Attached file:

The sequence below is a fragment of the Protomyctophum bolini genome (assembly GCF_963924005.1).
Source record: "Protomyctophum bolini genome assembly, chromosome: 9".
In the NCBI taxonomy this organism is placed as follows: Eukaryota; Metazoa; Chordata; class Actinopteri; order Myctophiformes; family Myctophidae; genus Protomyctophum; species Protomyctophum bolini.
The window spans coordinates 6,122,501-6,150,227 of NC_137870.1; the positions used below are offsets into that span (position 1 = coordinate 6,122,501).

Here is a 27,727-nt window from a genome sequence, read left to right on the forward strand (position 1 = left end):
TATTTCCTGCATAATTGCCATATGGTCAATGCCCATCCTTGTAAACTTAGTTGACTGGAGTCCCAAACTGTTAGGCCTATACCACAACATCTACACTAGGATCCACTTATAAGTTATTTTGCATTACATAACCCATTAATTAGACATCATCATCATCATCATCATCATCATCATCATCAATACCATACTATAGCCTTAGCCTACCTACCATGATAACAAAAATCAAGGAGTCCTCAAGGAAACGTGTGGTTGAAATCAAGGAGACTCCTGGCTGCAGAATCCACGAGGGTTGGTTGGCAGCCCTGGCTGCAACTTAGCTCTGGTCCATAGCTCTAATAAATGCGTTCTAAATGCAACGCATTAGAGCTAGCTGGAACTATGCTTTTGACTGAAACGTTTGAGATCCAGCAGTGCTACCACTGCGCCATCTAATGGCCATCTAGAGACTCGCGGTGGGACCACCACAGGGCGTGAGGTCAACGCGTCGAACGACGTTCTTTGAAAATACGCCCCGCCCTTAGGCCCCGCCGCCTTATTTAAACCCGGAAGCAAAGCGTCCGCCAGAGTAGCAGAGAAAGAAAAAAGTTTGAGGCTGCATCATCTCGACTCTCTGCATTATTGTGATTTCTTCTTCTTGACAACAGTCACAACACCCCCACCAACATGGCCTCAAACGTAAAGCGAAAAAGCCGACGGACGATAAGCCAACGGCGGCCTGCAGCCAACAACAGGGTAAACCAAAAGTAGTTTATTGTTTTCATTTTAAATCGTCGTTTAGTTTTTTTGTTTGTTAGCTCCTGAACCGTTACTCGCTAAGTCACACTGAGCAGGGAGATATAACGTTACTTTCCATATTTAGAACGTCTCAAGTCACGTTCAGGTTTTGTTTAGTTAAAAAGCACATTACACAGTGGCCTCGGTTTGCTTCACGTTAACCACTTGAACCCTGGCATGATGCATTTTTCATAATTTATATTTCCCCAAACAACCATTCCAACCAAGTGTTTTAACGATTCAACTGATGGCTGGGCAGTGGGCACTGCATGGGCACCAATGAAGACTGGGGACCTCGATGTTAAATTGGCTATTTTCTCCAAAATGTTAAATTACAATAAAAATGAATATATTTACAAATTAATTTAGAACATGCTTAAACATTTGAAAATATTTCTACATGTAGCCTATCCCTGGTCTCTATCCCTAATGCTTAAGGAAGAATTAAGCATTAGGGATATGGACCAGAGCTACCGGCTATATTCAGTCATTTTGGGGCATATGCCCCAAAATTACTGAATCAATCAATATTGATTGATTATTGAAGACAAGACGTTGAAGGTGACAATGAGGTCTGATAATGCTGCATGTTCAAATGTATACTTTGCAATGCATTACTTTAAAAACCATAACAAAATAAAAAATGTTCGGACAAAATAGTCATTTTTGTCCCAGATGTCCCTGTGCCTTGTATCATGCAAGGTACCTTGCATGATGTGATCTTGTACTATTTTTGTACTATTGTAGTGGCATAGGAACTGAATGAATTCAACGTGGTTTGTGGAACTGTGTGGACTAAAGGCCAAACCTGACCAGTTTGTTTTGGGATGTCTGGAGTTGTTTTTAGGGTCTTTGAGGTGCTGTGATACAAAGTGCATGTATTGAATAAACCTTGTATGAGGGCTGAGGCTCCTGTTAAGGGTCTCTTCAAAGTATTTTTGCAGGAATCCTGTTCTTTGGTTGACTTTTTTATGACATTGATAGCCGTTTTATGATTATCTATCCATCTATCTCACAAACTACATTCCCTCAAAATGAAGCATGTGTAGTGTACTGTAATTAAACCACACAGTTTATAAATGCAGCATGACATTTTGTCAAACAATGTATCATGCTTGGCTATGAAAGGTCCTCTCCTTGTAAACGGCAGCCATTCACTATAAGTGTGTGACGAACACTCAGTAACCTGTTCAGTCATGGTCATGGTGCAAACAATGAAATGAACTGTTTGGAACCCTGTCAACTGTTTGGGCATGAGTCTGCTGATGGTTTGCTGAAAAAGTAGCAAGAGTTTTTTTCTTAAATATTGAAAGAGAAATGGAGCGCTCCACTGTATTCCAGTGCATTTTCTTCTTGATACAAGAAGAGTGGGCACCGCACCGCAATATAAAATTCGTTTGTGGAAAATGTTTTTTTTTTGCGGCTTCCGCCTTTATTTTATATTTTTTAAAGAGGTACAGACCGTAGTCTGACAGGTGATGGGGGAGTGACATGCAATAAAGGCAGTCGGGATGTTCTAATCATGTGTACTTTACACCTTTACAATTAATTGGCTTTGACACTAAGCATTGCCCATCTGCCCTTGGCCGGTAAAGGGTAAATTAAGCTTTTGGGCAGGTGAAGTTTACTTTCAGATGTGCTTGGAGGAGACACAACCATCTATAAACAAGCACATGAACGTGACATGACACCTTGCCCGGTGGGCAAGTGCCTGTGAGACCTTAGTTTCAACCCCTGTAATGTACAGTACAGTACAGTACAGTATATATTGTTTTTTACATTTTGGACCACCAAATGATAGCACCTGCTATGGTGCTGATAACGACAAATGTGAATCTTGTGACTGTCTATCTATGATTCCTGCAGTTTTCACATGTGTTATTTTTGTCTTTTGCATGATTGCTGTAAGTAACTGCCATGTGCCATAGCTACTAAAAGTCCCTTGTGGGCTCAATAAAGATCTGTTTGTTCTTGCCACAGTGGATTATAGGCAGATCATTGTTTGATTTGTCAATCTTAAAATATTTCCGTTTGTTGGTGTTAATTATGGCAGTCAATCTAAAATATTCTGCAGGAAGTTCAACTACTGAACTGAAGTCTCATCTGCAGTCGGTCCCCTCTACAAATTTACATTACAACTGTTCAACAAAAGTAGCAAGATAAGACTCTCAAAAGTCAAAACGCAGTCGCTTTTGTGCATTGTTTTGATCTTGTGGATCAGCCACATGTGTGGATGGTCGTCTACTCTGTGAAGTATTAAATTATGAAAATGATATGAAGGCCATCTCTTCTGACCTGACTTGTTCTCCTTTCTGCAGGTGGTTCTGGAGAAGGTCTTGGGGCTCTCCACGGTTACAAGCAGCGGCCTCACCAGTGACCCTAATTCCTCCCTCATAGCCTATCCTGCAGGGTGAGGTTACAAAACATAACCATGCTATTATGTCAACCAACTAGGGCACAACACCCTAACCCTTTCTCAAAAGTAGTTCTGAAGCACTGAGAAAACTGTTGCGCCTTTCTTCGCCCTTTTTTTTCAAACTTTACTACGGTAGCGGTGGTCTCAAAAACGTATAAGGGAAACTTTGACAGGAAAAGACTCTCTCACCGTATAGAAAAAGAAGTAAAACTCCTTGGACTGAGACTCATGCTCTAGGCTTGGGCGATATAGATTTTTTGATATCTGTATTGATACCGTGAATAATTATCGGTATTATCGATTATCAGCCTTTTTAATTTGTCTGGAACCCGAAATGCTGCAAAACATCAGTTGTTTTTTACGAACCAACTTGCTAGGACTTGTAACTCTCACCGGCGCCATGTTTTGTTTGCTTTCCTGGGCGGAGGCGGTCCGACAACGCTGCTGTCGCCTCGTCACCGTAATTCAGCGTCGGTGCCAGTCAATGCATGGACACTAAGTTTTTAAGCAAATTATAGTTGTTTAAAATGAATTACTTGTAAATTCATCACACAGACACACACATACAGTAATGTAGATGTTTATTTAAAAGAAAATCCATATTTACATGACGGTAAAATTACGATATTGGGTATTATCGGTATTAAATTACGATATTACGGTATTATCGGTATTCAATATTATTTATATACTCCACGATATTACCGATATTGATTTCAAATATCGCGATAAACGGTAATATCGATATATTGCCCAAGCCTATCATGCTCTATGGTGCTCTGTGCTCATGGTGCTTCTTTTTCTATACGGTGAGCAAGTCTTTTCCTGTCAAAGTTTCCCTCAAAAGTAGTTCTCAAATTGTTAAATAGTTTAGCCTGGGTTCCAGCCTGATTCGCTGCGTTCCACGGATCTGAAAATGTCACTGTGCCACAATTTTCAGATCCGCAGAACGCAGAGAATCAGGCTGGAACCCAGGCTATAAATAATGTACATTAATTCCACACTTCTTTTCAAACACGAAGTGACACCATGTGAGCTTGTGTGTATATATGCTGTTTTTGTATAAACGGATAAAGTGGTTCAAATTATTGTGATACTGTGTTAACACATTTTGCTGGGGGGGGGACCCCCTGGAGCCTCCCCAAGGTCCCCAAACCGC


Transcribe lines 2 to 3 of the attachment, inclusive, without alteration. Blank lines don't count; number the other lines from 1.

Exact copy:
Source record: "Protomyctophum bolini genome assembly, chromosome: 9".
In the NCBI taxonomy this organism is placed as follows: Eukaryota; Metazoa; Chordata; class Actinopteri; order Myctophiformes; family Myctophidae; genus Protomyctophum; species Protomyctophum bolini.